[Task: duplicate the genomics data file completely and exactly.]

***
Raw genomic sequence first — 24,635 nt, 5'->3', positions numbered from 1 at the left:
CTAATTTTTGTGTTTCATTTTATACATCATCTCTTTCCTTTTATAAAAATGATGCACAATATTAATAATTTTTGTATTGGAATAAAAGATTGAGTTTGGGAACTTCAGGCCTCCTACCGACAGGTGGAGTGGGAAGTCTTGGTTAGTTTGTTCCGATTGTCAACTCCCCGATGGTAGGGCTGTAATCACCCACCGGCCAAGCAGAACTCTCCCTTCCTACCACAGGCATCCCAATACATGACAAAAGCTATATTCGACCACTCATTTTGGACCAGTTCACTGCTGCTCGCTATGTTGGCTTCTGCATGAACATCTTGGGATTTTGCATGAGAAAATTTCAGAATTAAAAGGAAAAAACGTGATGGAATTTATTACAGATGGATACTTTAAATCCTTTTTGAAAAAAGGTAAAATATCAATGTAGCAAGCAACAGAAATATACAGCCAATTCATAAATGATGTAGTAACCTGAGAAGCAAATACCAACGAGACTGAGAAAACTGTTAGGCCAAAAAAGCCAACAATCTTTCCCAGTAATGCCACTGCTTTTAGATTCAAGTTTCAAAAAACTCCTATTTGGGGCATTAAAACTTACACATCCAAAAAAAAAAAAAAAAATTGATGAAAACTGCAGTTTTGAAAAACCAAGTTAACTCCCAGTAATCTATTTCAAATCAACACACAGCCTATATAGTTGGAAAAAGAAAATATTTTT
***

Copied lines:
Raw genomic sequence first — 24,635 nt, 5'->3', positions numbered from 1 at the left:
CTAATTTTTGTGTTTCATTTTATACATCATCTCTTTCCTTTTATAAAAATGATGCACAATATTAATAATTTTTGTATTGGAATAAAAGATTGAGTTTGGGAACTTCAGGCCTCCTACCGACAGGTGGAGTGGGAAGTCTTGGTTAGTTTGTTCCGATTGTCAACTCCCCGATGGTAGGGCTGTAATCACCCACCGGCCAAGCAGAACTCTCCCTTCCTACCACAGGCATCCCAATACATGACAAAAGCTATATTCGACCACTCATTTTGGACCAGTTCACTGCTGCTCGCTATGTTGGCTTCTGCATGAACATCTTGGGATTTTGCATGAGAAAATTTCAGAATTAAAAGGAAAAAACGTGATGGAATTTATTACAGATGGATACTTTAAATCCTTTTTGAAAAAAGGTAAAATATCAATGTAGCAAGCAACAGAAATATACAGCCAATTCATAAATGATGTAGTAACCTGAGAAGCAAATACCAACGAGACTGAGAAAACTGTTAGGCCAAAAAAGCCAACAATCTTTCCCAGTAATGCCACTGCTTTTAGATTCAAGTTTCAAAAAACTCCTATTTGGGGCATTAAAACTTACACATCCAAAAAAAAAAAAAAAAATTGATGAAAACTGCAGTTTTGAAAAACCAAGTTAACTCCCAGTAATCTATTTCAAATCAACACACAGCCTATATAGTTGGAAAAAGAAAATATTTTT